skip to content, health centers and clinics, search, accessibility statement
Newsroom,    About Us,    Divisions,    Jobs,    Provider Information,    Contact Us,

Youth to Help Merchants Comply with New Ordinance


For Release: January 9, 1998
Contact: Charlotte Dickson 925-313-6216

A group of youth in Contra Costa County who helped get a tough anti-tobacco ordinance passed last month are offering to help merchants comply with the new restrictions.

TIGHT -Tobacco Industry Gets Hammered by Teens- a youth mobilization project, is making the rounds of tobacco retailers, starting in East County, to let store owners know what they have to do to comply with the new ordinance.

"We believe the local store owners want to do the right thing. Now we want to help them obey the new laws. We hope we can all be on the same team," says Jimmy Karadais, a youth coordinator for TIGHT. He and a group of teens are scheduled to take written information out to stores beginning Saturday January 16.

According to Charlotte Dickson, the Policy Coordinator for the county's Tobacco Prevention Project, the new law bans outdoor tobacco advertising or tobacco advertising visible from the outdoors within 1600 feet of elementary and secondary schools and public playgrounds in the unincorporated areas of Contra Costa. It also requires that tobacco products be sold only from locked cases. The ordinance also bans the sales, distribution and marketing of tobacco gear to minors. (For more information, call 925-313-6216)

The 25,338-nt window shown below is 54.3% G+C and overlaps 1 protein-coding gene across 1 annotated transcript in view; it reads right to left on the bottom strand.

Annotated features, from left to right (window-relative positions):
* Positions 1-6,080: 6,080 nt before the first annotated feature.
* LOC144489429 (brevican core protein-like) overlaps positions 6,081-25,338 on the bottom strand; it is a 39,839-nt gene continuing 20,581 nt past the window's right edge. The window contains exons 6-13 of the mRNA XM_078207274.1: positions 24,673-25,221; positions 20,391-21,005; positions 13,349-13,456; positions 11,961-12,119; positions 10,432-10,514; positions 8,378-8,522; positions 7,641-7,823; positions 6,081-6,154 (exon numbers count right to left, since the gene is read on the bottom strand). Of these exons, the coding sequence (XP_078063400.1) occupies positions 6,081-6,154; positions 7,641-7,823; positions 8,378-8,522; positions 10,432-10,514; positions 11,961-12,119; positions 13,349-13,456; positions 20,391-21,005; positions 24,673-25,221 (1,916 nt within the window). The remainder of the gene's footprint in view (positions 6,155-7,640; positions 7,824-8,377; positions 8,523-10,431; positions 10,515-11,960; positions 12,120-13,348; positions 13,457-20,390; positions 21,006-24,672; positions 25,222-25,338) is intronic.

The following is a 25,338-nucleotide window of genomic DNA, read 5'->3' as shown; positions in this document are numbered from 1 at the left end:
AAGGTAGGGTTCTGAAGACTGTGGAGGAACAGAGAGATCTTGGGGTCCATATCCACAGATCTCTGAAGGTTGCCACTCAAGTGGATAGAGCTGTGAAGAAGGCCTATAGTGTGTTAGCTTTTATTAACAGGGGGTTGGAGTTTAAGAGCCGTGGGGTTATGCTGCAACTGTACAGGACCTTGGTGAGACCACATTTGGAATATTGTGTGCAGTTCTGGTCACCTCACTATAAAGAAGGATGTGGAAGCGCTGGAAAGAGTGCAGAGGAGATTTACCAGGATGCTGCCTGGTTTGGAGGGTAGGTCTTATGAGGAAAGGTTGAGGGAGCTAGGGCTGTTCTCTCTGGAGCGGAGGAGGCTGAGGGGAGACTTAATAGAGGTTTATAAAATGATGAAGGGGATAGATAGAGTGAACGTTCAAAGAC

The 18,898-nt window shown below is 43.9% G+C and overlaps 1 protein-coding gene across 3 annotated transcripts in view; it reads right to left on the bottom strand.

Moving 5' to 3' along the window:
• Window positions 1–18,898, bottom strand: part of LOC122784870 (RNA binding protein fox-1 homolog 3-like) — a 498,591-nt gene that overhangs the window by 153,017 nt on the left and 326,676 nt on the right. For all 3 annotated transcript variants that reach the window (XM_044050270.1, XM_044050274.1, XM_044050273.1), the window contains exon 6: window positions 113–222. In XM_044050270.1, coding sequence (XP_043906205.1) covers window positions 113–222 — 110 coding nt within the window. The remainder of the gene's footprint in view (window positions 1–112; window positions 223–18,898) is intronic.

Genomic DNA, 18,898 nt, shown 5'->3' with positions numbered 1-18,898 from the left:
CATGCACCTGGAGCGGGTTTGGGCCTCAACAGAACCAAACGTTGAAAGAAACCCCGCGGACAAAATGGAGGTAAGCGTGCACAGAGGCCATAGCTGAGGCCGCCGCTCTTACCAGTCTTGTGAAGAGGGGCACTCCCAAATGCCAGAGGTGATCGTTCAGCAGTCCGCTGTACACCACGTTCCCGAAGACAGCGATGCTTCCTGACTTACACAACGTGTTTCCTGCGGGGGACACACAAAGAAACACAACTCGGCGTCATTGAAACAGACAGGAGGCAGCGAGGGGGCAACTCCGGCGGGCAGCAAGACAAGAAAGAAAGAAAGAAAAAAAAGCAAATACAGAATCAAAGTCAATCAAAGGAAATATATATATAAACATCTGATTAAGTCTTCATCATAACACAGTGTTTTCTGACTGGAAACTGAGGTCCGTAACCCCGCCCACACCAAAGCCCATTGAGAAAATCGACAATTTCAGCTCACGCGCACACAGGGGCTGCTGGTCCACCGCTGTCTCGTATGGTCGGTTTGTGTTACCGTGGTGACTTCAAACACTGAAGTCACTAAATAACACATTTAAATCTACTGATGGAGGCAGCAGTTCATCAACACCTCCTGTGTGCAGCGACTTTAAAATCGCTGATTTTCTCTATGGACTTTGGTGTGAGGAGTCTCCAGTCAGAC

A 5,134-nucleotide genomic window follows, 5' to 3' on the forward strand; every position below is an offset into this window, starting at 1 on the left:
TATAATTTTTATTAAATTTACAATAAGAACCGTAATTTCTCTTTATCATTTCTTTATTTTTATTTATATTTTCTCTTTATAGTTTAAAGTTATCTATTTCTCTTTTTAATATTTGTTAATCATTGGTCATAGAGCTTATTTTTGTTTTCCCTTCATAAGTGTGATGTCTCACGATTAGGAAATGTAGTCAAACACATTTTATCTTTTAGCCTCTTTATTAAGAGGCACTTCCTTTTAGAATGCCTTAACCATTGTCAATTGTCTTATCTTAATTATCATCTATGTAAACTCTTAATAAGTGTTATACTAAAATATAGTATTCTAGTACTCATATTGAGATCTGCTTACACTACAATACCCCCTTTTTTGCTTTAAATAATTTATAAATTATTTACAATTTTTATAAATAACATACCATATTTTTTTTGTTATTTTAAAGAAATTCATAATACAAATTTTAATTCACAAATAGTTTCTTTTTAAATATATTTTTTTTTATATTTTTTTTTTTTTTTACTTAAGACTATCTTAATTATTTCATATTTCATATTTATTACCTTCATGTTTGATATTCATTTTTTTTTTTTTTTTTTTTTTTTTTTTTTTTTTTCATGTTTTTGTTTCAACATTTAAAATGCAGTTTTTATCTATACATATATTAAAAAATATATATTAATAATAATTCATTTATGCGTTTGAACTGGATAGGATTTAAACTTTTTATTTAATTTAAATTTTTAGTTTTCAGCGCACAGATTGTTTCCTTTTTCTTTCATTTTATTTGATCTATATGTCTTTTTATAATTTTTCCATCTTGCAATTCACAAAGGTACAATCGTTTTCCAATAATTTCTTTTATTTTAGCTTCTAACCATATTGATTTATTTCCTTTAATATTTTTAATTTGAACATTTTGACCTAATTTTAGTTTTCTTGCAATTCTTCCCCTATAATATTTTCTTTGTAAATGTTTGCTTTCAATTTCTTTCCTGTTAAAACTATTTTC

"The community has waited a long time for this law to pass. Now it is time for us all to be sure stores in our communities understand it," says Dickson, adding that the ordinance was passed by the Board of Supervisors to restrict youth access to tobacco products and reduce tobacco advertising targeting youth.

Dickson says merchants will also be sent letters informing them of the new law. Her agency and the American Lung Association of Contra Costa/Solano will be conducting a number of merchant education efforts in the next few months to be sure all retailers know what they have to do.

"We want to be sure they are in compliance, because the penalty for not obeying the law is licensing," says Dickson. Once a retailer is required to get a license, subsequent violations could mean the loss of the license and of the privilege to sell tobacco to anyone.